In Wales and the South West, Caerleon and Chester were occupied up to 410, and the comparison can be made to Wroxeter which continued to be occupied and even flourish. Generally in this area, hill forts begin to become the prime sites for the elite with little 5th century activity in Roman forts. The Welsh aristocracy also link back to Magnus Maximus (Macsen Wledig of the Mabinogion) and Cunedda Wledig. In the book Britannia Prima, the case is made for this province's survival as a separate entity until the early medieval period.

In the North, virtually all the forts endure in the 4th century with evidence for 5th century occupation. Often this changes- so in the Principia at York (once a sacred place) metalwork and upmarket butchery trades were carried out- though the butchery seems to have been focussed on suckling pigs and feasting. In Birdoswald, the granary store is converted into a great hall- implying that a storage depot (eg supplyinmg multiple forts) was no longer needed, perhaps as Birdoswald operated as its own entity, or that imported grain was no longer happening, and supplies were obtained locally.
Local units post 410 AD were getting supplies from local farmers (possibly as tax) and commanders becoming warlords (as in Egypt). There also seems to be a strong correlation of zoomorphic pennanular brooches type E on Roman military sites.

Some supposition (I suspect this will not be in the final published paper):-
The Field Army, led by the Comes Brittanorum left for the Continent as evidenced by formerly British based units being on the Continent- effectively "hollowing out" the Province. The Saxon Shore was stripped of garrisons and left with skeleton staff. The Northern frontier units were left, as were tribal militia and foederati. The Northern garrisons therefore remained largely in place with their units and Roman commanders, and became the core foundation for warbands in the 5th century. (Note, commentary such as Zosimus, or the Gallic Chronicle (probably writing from Marseilles and certainly from Gaul), would not be able to "see" these Northern units when they wrote "The Provinces of Britain were laid waste by an invasion of Saxons").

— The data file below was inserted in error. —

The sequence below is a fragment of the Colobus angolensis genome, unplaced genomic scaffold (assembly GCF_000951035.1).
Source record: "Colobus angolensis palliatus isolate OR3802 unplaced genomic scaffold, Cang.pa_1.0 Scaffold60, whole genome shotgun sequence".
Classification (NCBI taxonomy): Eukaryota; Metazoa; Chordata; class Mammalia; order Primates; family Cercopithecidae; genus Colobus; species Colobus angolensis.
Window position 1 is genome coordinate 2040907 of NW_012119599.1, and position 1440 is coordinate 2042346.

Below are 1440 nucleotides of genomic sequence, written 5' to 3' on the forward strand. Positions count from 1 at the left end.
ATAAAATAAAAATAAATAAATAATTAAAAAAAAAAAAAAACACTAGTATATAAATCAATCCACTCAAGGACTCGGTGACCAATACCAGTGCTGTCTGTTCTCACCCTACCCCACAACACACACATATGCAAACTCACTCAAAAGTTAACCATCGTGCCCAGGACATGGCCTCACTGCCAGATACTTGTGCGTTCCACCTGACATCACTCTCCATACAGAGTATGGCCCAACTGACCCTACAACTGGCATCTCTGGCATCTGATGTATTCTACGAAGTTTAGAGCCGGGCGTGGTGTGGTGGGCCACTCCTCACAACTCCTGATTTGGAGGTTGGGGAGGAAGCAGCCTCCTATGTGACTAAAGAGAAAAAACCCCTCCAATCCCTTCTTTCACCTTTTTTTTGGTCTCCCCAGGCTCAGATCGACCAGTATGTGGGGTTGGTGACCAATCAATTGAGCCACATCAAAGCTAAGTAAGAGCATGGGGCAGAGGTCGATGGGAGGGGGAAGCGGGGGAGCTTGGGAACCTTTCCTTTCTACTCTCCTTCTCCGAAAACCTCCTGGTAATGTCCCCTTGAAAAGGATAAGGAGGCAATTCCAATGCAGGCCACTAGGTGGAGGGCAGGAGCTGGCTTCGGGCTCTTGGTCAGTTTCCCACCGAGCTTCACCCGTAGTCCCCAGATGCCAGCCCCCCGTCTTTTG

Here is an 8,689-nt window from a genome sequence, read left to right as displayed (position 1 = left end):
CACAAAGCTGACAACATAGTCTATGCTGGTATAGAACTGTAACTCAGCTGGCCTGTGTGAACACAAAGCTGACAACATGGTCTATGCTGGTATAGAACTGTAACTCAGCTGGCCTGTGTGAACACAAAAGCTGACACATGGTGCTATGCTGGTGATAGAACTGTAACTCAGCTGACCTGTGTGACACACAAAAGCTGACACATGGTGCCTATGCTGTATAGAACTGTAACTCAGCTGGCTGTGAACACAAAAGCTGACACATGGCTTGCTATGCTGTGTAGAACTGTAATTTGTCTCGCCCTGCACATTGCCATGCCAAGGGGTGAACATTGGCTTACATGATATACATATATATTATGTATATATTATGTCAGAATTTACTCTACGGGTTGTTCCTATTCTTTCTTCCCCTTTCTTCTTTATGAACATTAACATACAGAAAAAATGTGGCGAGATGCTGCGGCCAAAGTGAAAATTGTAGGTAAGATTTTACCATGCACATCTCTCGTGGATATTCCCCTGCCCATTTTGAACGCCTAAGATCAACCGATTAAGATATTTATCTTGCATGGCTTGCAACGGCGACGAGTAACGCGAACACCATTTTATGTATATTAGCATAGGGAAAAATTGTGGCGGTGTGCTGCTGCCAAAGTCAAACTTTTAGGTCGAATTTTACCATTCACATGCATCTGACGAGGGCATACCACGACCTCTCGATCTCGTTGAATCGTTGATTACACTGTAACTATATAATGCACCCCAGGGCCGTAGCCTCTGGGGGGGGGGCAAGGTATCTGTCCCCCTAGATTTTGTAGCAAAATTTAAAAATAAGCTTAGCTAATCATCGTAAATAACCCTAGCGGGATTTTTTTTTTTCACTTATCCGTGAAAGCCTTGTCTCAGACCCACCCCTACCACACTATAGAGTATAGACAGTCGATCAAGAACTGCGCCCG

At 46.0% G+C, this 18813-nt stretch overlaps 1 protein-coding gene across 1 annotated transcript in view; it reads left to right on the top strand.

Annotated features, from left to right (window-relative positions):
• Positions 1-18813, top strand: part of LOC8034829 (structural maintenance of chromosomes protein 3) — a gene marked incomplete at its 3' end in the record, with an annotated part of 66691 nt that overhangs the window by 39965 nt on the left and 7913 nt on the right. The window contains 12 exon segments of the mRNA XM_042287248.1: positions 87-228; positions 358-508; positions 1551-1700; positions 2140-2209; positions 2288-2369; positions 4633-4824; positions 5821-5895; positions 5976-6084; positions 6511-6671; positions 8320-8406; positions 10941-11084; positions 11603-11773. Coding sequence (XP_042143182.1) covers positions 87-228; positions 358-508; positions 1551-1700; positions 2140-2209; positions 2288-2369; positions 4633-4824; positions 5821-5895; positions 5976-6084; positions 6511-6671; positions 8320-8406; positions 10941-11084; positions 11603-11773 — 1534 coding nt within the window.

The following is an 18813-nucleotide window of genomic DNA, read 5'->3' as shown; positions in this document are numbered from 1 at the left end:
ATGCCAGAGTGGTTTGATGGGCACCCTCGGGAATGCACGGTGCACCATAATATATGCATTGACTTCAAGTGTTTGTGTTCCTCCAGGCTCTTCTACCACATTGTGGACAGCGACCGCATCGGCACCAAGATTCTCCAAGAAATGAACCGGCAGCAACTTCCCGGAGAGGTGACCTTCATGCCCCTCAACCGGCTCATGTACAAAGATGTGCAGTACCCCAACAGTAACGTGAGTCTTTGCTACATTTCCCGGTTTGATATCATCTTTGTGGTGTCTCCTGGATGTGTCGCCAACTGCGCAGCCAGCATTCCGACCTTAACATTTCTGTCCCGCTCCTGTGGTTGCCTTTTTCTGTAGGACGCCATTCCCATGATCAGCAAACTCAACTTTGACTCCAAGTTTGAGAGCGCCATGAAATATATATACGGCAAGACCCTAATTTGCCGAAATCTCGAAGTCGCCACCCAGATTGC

So inc conclusion, was there a military failure in Britannia?

In the South, yes.
In Wales and the West, maybe.
In the North, no.



That's some excellent and valuable information. Thanks a lot!
I heard that Gildas received a beating - well, that's fashion I suppose, although it was time that historians came away from the views of David Dumville, who virtually raised Gildas on a pedestal.

I heard that the (in)famous 'letter to Honorius' was ditched. Finally! The 'evidence' of the Britons supposedly writing for help was based on such flimsy evidence - especially the supposed 'evidence' from Gildas in support of the ambiguous text of Zosimos - it's good that the pendulum has swung away from this.